After reviewing all the comments above I agree a 2 step waiver is desirable and listed my first thoughts, see below.


Primary Turbine Waiver:
1. Model Dry Weight 18lbs or less.
2. Wing Loading 40oz square ft or less
3. Power to Weight 1 to 1 or less.

Advanced Turbine Waiver
1. Model Dry Weight over 18lbs
2. Wing Loading over 40oz square ft
So the 12lb model would still be the dividing line for the waiver flight? That's what I was thinking.
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Old 04-19-2019, 11:44 AM
  #32  
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Originally Posted by causeitflies View Post

So the 12lb model would still be the dividing line for the waiver flight? That's what I was thinking.
On the other thread in the other forum, it was suggested that K-60 powered models will be over 12lbs (dry) - thus likely over 16 lbs wet, and for it to be under 12 lbs (dry), its going to be powered by a K-45 or smaller?

So it sounds like the 12 lbs dry is actually a good dividing line...

The question then, is what to do about the less than 12 lbs dry models? Is there enough demand to warrant the creation of a Fixed-wing (small) waiver category i.e., are there enough guys who want to fly those models only that we need another waiver category?

Bob
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Old 04-19-2019, 11:46 AM
  #33  
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Originally Posted by rhklenke View Post
On the other thread in the other forum, it was suggested that K-60 powered models will be over 12lbs (dry) - thus likely over 16 lbs wet, and for it to be under 12 lbs (dry), its going to be powered by a K-45 or smaller?

So it sounds like the 12 lbs dry is actually a good dividing line...

The question then, is what to do about the less than 12 lbs dry models? Is there enough demand to warrant the creation of a Fixed-wing (small) waiver category i.e., are there enough guys who want to fly those models only that we need another waiver category?

Bob
I believe there is enough interest to warrant an under 12lb class.
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Old 04-19-2019, 02:17 PM
  #34  
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I emphatically believe there is.
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Old 04-19-2019, 06:03 PM
  #35  
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I have found the smaller jets are harder to fly then a larger one.... not to mention a scale heavy EDF is harder then any turbine I have flown. Yet they won’t help with a waiver to fly the easy big turbine stuff.
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Old 04-19-2019, 08:30 PM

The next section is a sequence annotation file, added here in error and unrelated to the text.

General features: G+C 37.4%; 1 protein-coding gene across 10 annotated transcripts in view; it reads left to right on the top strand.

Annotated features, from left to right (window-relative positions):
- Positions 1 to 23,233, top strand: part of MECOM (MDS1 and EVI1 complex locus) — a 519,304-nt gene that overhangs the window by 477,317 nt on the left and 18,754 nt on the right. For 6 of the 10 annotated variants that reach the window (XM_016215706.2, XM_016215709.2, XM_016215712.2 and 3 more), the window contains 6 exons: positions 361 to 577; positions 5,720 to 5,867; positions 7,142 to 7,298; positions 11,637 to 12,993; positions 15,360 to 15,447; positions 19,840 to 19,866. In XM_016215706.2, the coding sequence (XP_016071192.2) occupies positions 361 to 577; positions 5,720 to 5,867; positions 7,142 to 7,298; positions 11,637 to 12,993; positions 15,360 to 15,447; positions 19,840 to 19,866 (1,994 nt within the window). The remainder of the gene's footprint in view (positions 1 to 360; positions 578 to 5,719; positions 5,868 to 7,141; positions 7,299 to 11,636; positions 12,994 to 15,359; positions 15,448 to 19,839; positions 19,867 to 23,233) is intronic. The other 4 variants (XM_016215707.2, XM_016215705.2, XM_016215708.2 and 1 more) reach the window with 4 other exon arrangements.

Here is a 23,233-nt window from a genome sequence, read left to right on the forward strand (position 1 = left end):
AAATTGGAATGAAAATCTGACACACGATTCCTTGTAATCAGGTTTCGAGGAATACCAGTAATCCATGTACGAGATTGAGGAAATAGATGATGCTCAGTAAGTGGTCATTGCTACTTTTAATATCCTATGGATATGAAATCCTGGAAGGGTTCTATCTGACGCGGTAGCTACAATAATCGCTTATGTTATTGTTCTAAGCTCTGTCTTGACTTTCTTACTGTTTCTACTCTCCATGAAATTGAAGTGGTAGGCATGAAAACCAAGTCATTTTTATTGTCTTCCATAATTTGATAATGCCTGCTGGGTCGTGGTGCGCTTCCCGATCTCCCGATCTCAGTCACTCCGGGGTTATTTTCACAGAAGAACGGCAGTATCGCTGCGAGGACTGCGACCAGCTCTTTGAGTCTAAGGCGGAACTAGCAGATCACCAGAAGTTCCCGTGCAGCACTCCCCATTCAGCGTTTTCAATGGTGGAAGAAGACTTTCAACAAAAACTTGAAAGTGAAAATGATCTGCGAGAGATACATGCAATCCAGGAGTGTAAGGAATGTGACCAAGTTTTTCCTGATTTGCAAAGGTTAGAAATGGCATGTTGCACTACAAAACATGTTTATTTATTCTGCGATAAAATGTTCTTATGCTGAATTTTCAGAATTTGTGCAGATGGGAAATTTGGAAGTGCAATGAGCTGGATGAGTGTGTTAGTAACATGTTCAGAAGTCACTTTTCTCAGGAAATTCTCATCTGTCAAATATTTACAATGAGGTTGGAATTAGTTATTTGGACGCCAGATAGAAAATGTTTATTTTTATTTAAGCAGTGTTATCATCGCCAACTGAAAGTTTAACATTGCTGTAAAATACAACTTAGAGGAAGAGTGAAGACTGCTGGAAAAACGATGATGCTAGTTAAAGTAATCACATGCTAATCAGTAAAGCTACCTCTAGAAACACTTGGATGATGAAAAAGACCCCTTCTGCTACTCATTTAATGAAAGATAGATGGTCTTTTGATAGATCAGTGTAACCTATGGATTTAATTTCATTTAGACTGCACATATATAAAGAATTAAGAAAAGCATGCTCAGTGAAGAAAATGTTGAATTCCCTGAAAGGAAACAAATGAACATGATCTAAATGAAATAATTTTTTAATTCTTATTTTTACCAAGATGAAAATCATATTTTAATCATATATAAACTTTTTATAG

#36  
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Originally Posted by rhklenke View Post
On the other thread in the other forum, it was suggested that K-60 powered models will be over 12lbs (dry) - thus likely over 16 lbs wet, and for it to be under 12 lbs (dry), its going to be powered by a K-45 or smaller?

So it sounds like the 12 lbs dry is actually a good dividing line...

The question then, is what to do about the less than 12 lbs dry models? Is there enough demand to warrant the creation of a Fixed-wing (small) waiver category i.e., are there enough guys who want to fly those models only that we need another waiver category?

Bob
i don’t think it is really if there is enough interest by those wishing to fly smaller jets only. My suspicion is that many will end up getting a bigger jet. The issue is the entry point of the smaller jets. There needs to be a way for a guy to buy p20, T35, k30, k45 as a first jet and be able to get a waiver.
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Old 04-20-2019, 06:34 AM
  #37  
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Originally Posted by why_fly_high View Post
i don’t think it is really if there is enough interest by those wishing to fly smaller jets only. My suspicion is that many will end up getting a bigger jet. The issue is the entry point of the smaller jets. There needs to be a way for a guy to buy p20, T35, k30, k45 as a first jet and be able to get a waiver.
“..... My suspicion is that many will end up getting a bigger jet......”
My take on this?
Based on the overall experience with electric ducted fan segment of the hobby, there is little, if any, interest in “advancement” from the typical 70mm, 80mm, or 90mm foamy to bigger composite models in the 120mm class. Small turbine could be the same, especially with the increasing flood of sub 60 size foamy RTF turbines coming to the market via Asia. Seems to me that there needs to be an avenue to a turbine waiver for people that will NEVER venture into models bigger than a typical large-ish foamy.

The bedrock issues here are two:
1) safe (ie: insurable) operation of a turbine